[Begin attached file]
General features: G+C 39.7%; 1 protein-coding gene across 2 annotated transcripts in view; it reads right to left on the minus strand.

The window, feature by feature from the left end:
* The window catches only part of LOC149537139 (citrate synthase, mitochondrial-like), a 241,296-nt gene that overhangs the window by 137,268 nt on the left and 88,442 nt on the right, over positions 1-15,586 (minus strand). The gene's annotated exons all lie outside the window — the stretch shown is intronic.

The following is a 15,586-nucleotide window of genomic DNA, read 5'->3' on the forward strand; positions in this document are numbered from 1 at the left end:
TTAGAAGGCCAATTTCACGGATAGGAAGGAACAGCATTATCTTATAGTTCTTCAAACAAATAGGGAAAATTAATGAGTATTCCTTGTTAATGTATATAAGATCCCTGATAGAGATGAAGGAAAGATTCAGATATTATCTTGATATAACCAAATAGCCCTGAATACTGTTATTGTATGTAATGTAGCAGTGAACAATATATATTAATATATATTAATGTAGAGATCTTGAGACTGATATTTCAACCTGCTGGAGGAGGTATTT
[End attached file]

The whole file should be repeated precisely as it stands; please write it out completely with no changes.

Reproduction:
General features: G+C 39.7%; 1 protein-coding gene across 2 annotated transcripts in view; it reads right to left on the minus strand.

The window, feature by feature from the left end:
* The window catches only part of LOC149537139 (citrate synthase, mitochondrial-like), a 241,296-nt gene that overhangs the window by 137,268 nt on the left and 88,442 nt on the right, over positions 1-15,586 (minus strand). The gene's annotated exons all lie outside the window — the stretch shown is intronic.

The following is a 15,586-nucleotide window of genomic DNA, read 5'->3' on the forward strand; positions in this document are numbered from 1 at the left end:
TTAGAAGGCCAATTTCACGGATAGGAAGGAACAGCATTATCTTATAGTTCTTCAAACAAATAGGGAAAATTAATGAGTATTCCTTGTTAATGTATATAAGATCCCTGATAGAGATGAAGGAAAGATTCAGATATTATCTTGATATAACCAAATAGCCCTGAATACTGTTATTGTATGTAATGTAGCAGTGAACAATATATATTAATATATATTAATGTAGAGATCTTGAGACTGATATTTCAACCTGCTGGAGGAGGTATTT